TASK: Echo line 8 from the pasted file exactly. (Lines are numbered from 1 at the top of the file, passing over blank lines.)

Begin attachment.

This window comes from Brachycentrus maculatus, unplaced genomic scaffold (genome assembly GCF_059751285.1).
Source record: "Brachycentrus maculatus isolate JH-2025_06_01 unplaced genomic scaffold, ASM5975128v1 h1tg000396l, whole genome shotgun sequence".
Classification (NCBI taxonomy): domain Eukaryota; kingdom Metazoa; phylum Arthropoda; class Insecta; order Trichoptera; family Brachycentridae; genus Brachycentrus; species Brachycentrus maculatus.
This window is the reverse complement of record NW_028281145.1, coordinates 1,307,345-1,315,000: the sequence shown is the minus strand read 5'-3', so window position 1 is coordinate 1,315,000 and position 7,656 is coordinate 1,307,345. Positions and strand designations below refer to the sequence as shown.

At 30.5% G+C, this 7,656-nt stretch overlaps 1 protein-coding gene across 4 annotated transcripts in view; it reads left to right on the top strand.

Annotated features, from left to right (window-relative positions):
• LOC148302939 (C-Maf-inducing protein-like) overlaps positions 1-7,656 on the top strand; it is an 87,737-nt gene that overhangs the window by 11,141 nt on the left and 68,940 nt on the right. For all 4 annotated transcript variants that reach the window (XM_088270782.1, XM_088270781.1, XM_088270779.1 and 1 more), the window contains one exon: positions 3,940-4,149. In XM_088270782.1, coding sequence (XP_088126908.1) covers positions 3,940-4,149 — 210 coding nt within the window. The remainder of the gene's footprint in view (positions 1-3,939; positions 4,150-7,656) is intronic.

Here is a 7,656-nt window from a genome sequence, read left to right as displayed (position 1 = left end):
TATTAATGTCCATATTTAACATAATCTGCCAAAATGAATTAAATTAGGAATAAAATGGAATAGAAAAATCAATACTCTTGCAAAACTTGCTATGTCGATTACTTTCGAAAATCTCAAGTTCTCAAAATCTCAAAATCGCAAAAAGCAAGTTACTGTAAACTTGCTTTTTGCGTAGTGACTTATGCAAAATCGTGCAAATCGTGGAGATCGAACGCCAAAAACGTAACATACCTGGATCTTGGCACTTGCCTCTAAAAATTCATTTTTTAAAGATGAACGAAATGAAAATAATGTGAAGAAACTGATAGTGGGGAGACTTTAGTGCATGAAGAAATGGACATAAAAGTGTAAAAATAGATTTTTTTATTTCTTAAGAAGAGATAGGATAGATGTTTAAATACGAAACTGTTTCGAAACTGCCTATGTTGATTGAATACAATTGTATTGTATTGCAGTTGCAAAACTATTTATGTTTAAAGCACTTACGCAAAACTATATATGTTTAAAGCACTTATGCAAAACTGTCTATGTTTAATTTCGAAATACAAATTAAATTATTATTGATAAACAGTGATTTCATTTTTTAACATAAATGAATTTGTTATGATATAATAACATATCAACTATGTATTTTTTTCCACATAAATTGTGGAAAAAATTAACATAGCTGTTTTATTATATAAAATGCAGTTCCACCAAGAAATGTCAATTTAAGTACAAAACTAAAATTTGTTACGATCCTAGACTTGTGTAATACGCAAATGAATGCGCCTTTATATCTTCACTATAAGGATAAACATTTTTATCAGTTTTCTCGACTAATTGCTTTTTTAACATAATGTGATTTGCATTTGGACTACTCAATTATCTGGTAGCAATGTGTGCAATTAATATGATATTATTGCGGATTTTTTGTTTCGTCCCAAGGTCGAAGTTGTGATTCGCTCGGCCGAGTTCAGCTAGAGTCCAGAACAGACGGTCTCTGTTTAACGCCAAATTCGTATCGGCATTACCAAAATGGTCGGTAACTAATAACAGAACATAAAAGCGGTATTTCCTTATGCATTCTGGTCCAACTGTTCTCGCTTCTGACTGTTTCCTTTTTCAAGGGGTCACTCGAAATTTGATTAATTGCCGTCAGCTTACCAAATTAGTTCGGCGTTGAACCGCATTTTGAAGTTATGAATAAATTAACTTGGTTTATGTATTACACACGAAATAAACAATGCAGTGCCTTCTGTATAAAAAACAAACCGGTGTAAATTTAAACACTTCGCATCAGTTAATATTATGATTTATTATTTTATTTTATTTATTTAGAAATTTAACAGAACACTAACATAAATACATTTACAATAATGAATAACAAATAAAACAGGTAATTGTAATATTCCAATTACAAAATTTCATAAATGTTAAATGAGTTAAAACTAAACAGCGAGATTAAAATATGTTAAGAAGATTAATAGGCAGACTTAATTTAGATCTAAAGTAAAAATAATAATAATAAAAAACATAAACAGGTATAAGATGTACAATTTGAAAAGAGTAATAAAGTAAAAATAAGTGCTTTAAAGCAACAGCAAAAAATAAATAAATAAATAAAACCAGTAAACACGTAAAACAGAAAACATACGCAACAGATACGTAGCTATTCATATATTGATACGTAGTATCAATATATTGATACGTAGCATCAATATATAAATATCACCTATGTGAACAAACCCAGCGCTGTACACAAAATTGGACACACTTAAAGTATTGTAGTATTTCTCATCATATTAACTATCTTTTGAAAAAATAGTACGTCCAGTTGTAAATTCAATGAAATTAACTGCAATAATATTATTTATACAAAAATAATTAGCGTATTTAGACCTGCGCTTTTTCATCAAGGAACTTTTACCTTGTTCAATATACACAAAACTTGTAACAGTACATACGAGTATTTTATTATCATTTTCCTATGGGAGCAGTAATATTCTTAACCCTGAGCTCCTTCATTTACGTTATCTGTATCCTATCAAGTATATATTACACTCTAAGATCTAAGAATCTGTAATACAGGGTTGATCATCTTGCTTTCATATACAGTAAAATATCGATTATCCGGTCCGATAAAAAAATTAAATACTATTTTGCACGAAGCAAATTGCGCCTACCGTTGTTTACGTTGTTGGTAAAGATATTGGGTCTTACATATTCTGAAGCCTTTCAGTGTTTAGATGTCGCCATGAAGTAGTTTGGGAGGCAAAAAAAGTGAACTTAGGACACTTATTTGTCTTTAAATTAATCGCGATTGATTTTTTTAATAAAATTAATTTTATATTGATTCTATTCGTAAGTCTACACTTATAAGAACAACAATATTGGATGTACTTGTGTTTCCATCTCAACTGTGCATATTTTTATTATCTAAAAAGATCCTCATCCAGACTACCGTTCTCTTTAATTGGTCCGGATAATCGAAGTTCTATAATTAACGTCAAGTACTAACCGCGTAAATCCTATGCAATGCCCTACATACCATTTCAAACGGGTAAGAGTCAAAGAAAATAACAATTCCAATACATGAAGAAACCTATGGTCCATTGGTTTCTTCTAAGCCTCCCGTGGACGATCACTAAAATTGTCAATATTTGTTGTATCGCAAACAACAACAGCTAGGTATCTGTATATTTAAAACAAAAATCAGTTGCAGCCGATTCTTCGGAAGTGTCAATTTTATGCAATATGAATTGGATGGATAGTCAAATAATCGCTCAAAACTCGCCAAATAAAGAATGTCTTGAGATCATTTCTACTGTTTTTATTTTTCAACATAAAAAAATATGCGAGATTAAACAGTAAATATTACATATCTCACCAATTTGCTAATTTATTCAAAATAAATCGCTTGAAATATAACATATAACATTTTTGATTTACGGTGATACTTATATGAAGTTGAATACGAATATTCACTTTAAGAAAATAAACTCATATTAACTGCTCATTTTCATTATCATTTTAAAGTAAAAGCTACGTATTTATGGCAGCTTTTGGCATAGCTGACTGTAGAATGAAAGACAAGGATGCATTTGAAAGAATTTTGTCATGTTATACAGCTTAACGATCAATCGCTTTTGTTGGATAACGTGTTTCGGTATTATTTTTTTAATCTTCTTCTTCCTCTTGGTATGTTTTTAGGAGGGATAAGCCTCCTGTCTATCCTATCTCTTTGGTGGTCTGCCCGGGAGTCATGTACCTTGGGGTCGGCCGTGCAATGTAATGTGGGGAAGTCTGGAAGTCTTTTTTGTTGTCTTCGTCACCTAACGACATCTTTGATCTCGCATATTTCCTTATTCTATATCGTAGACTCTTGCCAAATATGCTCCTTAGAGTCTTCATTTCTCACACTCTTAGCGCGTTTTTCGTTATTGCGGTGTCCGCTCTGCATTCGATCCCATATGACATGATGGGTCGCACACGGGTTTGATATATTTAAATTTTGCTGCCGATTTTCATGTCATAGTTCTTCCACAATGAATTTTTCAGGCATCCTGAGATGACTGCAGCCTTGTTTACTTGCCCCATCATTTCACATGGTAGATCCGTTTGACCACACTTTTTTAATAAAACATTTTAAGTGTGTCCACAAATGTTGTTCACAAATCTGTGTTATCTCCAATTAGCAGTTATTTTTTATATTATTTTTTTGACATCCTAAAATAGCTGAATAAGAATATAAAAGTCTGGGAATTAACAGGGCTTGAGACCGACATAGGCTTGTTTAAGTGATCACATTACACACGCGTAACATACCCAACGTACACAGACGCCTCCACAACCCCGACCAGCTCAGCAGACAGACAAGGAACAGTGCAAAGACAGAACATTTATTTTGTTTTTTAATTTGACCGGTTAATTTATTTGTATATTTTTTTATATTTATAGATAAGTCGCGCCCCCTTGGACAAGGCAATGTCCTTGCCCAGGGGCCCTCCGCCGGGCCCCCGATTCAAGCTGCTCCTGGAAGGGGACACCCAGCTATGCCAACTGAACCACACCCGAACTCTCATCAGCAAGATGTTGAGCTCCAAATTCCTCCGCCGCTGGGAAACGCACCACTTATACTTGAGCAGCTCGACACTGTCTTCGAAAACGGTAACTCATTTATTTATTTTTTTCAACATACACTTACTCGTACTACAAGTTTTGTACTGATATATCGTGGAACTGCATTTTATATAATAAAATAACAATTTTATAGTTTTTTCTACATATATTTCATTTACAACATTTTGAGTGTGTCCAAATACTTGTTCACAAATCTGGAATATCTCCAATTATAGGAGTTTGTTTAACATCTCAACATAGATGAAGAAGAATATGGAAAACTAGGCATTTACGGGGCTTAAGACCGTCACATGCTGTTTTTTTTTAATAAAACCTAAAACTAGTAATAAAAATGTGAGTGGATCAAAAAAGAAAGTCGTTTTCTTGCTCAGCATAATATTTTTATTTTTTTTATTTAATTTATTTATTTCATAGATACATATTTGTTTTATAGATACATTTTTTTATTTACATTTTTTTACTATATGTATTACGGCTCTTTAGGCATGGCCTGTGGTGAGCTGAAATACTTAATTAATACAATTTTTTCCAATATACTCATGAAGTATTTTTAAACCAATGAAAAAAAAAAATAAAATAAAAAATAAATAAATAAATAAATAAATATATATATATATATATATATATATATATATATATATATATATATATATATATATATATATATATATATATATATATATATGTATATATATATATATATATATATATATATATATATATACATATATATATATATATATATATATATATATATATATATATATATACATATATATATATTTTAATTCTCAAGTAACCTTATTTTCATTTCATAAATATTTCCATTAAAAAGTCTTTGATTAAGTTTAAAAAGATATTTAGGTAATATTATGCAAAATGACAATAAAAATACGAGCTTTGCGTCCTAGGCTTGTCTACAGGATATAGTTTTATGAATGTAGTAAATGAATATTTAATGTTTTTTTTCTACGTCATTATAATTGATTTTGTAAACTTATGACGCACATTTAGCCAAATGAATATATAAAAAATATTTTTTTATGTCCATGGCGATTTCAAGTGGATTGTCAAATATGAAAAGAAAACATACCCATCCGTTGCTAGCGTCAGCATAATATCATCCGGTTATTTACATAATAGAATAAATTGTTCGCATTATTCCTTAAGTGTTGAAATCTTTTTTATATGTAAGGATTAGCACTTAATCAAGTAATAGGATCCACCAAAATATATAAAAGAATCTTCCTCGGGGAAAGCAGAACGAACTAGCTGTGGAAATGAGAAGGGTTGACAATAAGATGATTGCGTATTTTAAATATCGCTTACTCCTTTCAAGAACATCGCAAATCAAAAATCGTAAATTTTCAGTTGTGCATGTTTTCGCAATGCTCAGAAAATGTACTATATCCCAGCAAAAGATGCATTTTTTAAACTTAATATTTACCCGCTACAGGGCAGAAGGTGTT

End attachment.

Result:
Here is a 7,656-nt window from a genome sequence, read left to right as displayed (position 1 = left end):